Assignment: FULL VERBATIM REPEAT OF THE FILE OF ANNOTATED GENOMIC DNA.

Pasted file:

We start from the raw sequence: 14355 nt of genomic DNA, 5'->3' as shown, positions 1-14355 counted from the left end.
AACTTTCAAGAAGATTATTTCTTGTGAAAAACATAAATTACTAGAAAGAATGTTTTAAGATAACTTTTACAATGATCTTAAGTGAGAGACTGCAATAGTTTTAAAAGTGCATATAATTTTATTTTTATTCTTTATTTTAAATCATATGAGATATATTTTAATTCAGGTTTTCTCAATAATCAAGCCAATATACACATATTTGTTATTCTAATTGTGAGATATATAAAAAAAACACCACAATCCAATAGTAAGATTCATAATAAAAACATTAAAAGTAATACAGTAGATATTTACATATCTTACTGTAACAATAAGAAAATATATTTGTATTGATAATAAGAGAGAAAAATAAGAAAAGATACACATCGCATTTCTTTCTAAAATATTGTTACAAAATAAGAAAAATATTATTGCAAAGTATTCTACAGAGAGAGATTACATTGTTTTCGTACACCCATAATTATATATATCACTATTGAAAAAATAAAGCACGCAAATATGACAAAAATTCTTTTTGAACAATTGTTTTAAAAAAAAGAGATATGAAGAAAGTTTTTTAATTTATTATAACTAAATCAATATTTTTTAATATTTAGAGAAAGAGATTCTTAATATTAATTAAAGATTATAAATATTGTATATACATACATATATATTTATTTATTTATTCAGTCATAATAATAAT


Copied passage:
We start from the raw sequence: 14355 nt of genomic DNA, 5'->3' as shown, positions 1-14355 counted from the left end.
AACTTTCAAGAAGATTATTTCTTGTGAAAAACATAAATTACTAGAAAGAATGTTTTAAGATAACTTTTACAATGATCTTAAGTGAGAGACTGCAATAGTTTTAAAAGTGCATATAATTTTATTTTTATTCTTTATTTTAAATCATATGAGATATATTTTAATTCAGGTTTTCTCAATAATCAAGCCAATATACACATATTTGTTATTCTAATTGTGAGATATATAAAAAAAACACCACAATCCAATAGTAAGATTCATAATAAAAACATTAAAAGTAATACAGTAGATATTTACATATCTTACTGTAACAATAAGAAAATATATTTGTATTGATAATAAGAGAGAAAAATAAGAAAAGATACACATCGCATTTCTTTCTAAAATATTGTTACAAAATAAGAAAAATATTATTGCAAAGTATTCTACAGAGAGAGATTACATTGTTTTCGTACACCCATAATTATATATATCACTATTGAAAAAATAAAGCACGCAAATATGACAAAAATTCTTTTTGAACAATTGTTTTAAAAAAAAGAGATATGAAGAAAGTTTTTTAATTTATTATAACTAAATCAATATTTTTTAATATTTAGAGAAAGAGATTCTTAATATTAATTAAAGATTATAAATATTGTATATACATACATATATATTTATTTATTTATTCAGTCATAATAATAAT